Film-Forward Review: [3 WOMEN]

Reviews of Recent Independent, Foreign, & Documentary Films in Theaters and DVD/Home Video

Directed, Produced & Written by: Robert Altman.
Director of Photography: Chuck Rosher.
Edited by: Dennis Hill.
Music by: Gerald Busby.
Released by: Criterion.
Country of Origin: USA. 124 min. Rated: PG.
With: Shelley Duvall, Sissy Spacek & Janice Rule.
DVD Features: Commentary by: Robert Altman. Gallery. Trailers & TV spots. New high-definition digital transfer.

3 Women - literally dreamed up by Robert Altman as his wife lay in a hospital extremely sick - is the epitome of an art film. While it could be argued that most of the director’s work falls under that term, this 1977 film all but proclaims itself an example of such by actually featuring mural paintings as a visual motif. Emblematic of the “New Hollywood” period in the late 1960s and ‘70s, when auteur-driven films with deeply philosophical ideas were successfully produced, 3 Women is distinct from the techniques and style of Altman’s most well-known movies.

It is devoid of his signature jittery hand-held camera movements and satiric slant. In spite of some identifiably Altmanesque touches (such as a detached, razor-sharp attention to detail, including close-ups on seemingly irrelevant minutiae; often hilarious character dialogue that, if not overlapping, is heard clearly off-screen; and subtle performances in support of a vaguely-articulated meaning), the movie is not ambiguous in the manner usually associated with the filmmaker. Instead of a great number of possible explanations for events that occur as the plot unfolds, 3 Women is enigmatic, with a sense of there being only one specific reason for what happens, which is, coincidentally, impenetrable. The story becomes nonsensical, with an explicit hallucinatory quality toward the end.

The coherent part of the narrative relates how Pinky (Spacek, depicting a flirty knowingness even when her character is supposedly naïve) begins work at a California retirement spa, bonding with Millie (Duvall, using her voice and conversational tone to great annoyance). Another orderly, Millie is seemingly unaware that everyone - including the viewer, since Millie’s need for attention is insufferably voracious - dislikes her. Everyone except Pinky, who - just as lonely as her friend - becomes obsessed with her, gradually adopting Millie’s identity. This process speeds up when the women become roommates at an apartment complex owned by a couple, Edgar (Robert Fortier) and the third woman of the film’s title, Willie, a painter (an underwritten estranged witch-type character played by Rule). Her murals depict huge phalluses and sexual triangles, providing visual commentary on the movie’s sexual developments.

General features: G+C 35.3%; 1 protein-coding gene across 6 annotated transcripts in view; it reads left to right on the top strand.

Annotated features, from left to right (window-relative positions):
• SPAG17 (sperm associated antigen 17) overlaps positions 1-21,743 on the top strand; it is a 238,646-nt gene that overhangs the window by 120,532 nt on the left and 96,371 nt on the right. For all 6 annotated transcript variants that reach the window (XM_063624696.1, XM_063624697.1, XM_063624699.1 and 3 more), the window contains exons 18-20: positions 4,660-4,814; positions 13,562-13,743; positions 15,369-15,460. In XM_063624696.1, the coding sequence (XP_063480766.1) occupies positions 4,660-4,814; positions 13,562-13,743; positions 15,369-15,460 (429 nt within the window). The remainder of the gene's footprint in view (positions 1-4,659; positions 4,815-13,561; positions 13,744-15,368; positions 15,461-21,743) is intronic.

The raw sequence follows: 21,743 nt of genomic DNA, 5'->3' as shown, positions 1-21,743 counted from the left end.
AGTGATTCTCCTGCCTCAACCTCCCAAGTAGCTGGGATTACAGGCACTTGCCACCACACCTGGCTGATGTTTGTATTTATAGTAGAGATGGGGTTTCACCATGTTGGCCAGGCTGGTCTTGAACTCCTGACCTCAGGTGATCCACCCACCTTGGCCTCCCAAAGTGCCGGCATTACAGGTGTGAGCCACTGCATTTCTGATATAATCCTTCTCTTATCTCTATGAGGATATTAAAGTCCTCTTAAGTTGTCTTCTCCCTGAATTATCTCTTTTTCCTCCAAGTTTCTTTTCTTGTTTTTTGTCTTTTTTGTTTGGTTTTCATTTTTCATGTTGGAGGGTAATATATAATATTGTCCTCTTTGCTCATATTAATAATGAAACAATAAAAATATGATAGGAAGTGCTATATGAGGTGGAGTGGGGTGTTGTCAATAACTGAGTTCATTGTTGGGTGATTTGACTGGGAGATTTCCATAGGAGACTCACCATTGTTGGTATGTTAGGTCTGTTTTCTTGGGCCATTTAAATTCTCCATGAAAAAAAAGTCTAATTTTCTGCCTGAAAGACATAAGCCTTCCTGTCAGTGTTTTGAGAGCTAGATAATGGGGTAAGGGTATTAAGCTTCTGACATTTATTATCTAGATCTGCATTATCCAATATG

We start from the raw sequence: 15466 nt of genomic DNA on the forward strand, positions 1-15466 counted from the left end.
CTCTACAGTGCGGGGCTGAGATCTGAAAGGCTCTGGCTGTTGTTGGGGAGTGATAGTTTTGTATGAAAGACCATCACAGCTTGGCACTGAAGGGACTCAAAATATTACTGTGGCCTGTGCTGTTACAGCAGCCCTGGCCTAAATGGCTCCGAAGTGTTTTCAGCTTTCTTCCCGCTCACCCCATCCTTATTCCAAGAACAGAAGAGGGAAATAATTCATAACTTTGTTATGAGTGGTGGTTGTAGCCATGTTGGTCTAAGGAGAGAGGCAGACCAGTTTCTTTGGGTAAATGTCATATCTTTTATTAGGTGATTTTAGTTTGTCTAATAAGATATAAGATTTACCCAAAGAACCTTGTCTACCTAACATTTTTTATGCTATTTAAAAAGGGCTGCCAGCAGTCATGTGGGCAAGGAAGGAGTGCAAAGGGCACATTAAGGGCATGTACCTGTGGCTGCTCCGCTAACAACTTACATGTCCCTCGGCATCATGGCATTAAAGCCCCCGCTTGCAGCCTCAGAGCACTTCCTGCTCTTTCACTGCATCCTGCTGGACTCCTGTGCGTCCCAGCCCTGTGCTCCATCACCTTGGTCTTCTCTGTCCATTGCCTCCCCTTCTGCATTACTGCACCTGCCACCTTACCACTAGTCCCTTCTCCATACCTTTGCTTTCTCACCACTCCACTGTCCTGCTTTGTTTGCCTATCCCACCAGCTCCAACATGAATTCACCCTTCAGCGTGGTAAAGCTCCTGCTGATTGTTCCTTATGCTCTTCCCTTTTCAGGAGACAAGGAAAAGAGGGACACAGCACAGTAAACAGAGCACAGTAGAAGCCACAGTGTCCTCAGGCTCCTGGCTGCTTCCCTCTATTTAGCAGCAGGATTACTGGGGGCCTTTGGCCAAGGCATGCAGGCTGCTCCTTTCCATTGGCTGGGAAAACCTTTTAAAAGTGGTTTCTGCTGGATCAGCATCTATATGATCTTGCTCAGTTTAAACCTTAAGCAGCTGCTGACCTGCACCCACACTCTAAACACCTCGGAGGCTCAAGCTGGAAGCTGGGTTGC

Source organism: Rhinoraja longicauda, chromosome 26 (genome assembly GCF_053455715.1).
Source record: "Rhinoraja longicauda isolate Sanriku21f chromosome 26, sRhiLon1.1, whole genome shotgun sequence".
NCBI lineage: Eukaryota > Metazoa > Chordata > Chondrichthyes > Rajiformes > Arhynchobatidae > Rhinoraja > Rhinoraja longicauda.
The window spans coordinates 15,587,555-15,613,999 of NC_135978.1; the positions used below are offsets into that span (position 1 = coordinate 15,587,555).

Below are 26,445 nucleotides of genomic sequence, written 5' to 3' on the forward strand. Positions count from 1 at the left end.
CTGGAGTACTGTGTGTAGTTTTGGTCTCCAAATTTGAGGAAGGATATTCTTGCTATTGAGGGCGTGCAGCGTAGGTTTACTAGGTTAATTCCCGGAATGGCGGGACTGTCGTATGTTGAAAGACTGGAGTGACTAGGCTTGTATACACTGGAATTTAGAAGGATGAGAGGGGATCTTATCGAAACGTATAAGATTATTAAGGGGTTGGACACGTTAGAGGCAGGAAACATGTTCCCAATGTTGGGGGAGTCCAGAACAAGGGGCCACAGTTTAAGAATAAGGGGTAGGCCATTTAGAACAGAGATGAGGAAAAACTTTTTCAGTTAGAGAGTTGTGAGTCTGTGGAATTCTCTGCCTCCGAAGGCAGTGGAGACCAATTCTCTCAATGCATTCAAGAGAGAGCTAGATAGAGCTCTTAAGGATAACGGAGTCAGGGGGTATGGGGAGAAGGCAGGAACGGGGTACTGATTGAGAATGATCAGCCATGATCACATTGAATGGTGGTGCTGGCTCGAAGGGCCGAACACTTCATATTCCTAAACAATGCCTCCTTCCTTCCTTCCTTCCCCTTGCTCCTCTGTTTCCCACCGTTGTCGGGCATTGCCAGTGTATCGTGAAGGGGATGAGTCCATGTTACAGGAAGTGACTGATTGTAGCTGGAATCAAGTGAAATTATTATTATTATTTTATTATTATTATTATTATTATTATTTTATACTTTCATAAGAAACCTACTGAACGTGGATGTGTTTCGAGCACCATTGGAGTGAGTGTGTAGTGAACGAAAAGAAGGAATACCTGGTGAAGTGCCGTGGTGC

Despite some remarkable elements, the film does not add up to much, perhaps constituting Altman’s impressionistic rendering of his feelings of abandonment when faced with his wife’s mortality. Its influences (such as 1966’s Persona) are evident, and its impact (2001’s Mulholland Dr., and even 1999’s The Sixth Sense) is appreciable.

DVD Extras: The included ads for the film are notable, if only to see how a major studio went about attempting to market such a blatantly noncommercial film (in a word: badly). The major bonus, is, of course, Altman’s commentary track, on which he explains how in his dream that inspired this film, he only dreamed the title and that it would star Duvall and Spacek. Conceding it only gets more confusing as it goes along, he likens the film’s intended effect to that of a painting – citing its color design of yellows and pinks, which affect its mood. Altman also discusses Busby’s atonal music score as having that same mood-setting aspect without determining viewers’ reactions completely, describing the music as vaguely disorienting and unsettling.

Also fascinating is his metaphorical explication of the film as his concept of “the last male” - a kind of primitive fear that, since women seem to conspire against men behind their backs (as well as against each other), they will therefore invariably try to get rid of man, believing they are better off without him but actually, in effect, putting an end to civilization. This take on the film is almost self-evident when one considers the ending, but easy to overlook on an initial viewing, and not helped by the fact that most of the criticism describes the movie as “feminist.” Altman - perhaps unwittingly - positions it within a whole other framework, with an explanation that forces questions as to his subconscious reasons for making the film in the way he did.

Additionally, some of the filmmaker’s apparently off-the-cuff remarks are hysterical, such as when he compares Millie’s do-anything-to-fit-in nature to the characteristics of a Republican. Furthermore, Altman’s contention that films are ruined by too much acting - while undoubtedly deadly serious - just comes off as funny. Toward the end of the film, Altman comments on a specific plot point, suggesting that if it had been different, the film would have made no sense, to which the viewer might want to respond: “Is he kidding?” Reymond Levy
July 5, 2004



Archive of Previous Reviews, 180 Thompson Street, New York, NY 10012 - Contact us